It seems we can hardly move for news of sex scandals and allegations of sexually inappropriate behaviour at the moment. The cases may be in different sectors – the media, politics, the church – but they share two common characteristics. The first is that at the centre is a man who was powerful in his own organisational context. That power may have been a product of formal position. It may have been the product of particular skills and expertise. Or it may have been the product of perceived popularity and broader socio-political connections. The second characteristic is that the alleged behaviours took place some time ago, and may have taken place over an extended period of time.
This leads to a third characteristic – related to the second – that in at least two of the cases there are plausible claims that people within the organisation knew about the issue or had suspicions but these were not treated seriously, reported formally or investigated adequately, and the whole issue was covered up. And, once again, as has been apparent since Watergate, the cover up can do just as much damage – albeit damage of a qualitatively different type – as the original offences.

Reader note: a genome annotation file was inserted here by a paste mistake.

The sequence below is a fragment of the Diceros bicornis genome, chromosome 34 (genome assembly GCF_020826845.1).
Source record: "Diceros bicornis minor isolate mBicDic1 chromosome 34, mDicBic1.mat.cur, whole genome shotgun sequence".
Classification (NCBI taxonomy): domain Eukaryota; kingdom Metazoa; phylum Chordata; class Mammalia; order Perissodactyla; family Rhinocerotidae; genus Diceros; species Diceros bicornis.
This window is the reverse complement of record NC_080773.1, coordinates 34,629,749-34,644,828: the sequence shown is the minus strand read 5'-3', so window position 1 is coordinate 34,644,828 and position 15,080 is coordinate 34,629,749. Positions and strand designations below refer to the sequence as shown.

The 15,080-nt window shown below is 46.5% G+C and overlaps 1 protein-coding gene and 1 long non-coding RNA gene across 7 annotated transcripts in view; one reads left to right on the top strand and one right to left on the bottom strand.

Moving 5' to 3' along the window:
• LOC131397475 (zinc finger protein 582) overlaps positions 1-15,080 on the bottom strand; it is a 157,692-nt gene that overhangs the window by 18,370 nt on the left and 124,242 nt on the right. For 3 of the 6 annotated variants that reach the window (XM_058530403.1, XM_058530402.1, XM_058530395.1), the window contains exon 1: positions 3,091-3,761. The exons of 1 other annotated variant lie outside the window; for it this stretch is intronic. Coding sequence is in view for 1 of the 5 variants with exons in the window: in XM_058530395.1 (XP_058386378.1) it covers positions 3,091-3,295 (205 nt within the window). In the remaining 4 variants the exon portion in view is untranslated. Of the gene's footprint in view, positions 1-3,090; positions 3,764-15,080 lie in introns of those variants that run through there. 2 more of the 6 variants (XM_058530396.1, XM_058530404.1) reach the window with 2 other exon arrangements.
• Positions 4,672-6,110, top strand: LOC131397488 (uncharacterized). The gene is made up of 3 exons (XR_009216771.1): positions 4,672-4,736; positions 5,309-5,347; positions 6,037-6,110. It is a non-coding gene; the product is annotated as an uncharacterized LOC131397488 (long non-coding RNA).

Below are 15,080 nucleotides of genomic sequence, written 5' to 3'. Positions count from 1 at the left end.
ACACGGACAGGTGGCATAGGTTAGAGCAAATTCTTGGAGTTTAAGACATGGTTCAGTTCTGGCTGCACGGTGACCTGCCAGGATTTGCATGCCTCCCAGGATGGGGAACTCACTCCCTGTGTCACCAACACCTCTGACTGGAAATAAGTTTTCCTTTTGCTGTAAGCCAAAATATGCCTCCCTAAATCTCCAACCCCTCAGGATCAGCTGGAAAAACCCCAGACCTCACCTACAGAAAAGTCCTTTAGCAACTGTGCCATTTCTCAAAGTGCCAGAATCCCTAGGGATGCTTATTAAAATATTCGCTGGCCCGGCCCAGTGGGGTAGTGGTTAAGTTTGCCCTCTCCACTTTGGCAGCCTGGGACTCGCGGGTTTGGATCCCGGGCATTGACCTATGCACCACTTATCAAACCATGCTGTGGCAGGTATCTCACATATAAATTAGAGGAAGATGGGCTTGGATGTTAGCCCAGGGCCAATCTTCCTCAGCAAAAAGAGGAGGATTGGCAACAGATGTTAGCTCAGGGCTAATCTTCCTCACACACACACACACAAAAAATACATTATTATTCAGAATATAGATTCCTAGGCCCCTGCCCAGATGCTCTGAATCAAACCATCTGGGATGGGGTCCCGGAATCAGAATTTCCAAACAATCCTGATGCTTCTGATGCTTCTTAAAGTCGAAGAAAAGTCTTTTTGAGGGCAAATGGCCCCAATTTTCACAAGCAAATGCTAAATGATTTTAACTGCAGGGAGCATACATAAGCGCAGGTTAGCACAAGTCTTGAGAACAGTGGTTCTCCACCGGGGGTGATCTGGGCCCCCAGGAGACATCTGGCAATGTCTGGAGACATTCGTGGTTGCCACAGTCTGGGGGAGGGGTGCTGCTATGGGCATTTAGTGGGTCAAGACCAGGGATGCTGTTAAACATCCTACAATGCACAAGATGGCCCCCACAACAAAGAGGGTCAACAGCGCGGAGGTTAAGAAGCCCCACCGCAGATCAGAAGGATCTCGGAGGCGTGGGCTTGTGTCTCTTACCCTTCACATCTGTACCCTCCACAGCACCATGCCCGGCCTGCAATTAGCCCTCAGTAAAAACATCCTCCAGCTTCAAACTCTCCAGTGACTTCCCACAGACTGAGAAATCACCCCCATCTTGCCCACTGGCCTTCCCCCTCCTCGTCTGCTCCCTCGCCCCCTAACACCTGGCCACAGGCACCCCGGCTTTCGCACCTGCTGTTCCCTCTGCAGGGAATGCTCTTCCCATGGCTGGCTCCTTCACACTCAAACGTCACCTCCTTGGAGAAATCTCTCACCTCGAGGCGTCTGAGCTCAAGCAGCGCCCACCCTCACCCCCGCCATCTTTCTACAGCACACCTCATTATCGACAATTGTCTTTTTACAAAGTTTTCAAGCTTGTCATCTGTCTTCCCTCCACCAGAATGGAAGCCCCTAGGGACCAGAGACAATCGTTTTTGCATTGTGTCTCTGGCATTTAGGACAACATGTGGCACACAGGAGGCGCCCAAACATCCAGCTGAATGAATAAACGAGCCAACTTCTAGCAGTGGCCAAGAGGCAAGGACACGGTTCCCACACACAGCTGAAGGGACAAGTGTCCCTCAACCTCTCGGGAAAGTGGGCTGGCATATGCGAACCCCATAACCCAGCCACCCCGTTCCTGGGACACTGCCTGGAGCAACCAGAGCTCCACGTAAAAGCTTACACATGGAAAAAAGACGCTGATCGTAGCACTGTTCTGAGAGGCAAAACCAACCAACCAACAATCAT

You could also add a fourth point, which is that once the news story broke the primary focus soon shifted from where it should have been – establishing the nature of the (alleged) behaviours and their impact on the victims – to the organisational implications. The length and breadth of the cover up is of more interest to the media than the consequences of harassment or abuse for those it afflicts. For the BBC and the Liberal Democrats this is explicable because the Savile and Rennard cases offer opponents and critics fresh ammunition with which to carry out a new round of attacks. It may be explicable, but that doesn’t make it right. Continue Reading →